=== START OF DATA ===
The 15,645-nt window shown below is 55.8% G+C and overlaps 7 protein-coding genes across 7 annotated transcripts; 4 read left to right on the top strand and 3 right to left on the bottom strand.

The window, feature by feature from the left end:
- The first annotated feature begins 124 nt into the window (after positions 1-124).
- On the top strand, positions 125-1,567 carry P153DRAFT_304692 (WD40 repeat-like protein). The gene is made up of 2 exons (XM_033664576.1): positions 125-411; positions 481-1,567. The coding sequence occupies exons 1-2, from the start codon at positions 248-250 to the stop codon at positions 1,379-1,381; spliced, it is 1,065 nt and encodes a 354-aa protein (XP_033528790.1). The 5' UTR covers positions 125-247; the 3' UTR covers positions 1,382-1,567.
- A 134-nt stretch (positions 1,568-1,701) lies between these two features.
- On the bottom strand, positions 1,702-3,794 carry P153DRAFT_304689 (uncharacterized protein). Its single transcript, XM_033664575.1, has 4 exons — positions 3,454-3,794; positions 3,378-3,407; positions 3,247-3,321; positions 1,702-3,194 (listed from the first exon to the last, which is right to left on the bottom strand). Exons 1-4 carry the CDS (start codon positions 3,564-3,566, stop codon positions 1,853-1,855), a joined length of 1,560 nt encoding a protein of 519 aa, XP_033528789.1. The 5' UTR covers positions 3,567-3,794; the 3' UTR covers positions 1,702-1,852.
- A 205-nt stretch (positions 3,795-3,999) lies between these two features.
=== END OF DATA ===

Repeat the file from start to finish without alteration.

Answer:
The 15,645-nt window shown below is 55.8% G+C and overlaps 7 protein-coding genes across 7 annotated transcripts; 4 read left to right on the top strand and 3 right to left on the bottom strand.

The window, feature by feature from the left end:
- The first annotated feature begins 124 nt into the window (after positions 1-124).
- On the top strand, positions 125-1,567 carry P153DRAFT_304692 (WD40 repeat-like protein). The gene is made up of 2 exons (XM_033664576.1): positions 125-411; positions 481-1,567. The coding sequence occupies exons 1-2, from the start codon at positions 248-250 to the stop codon at positions 1,379-1,381; spliced, it is 1,065 nt and encodes a 354-aa protein (XP_033528790.1). The 5' UTR covers positions 125-247; the 3' UTR covers positions 1,382-1,567.
- A 134-nt stretch (positions 1,568-1,701) lies between these two features.
- On the bottom strand, positions 1,702-3,794 carry P153DRAFT_304689 (uncharacterized protein). Its single transcript, XM_033664575.1, has 4 exons — positions 3,454-3,794; positions 3,378-3,407; positions 3,247-3,321; positions 1,702-3,194 (listed from the first exon to the last, which is right to left on the bottom strand). Exons 1-4 carry the CDS (start codon positions 3,564-3,566, stop codon positions 1,853-1,855), a joined length of 1,560 nt encoding a protein of 519 aa, XP_033528789.1. The 5' UTR covers positions 3,567-3,794; the 3' UTR covers positions 1,702-1,852.
- A 205-nt stretch (positions 3,795-3,999) lies between these two features.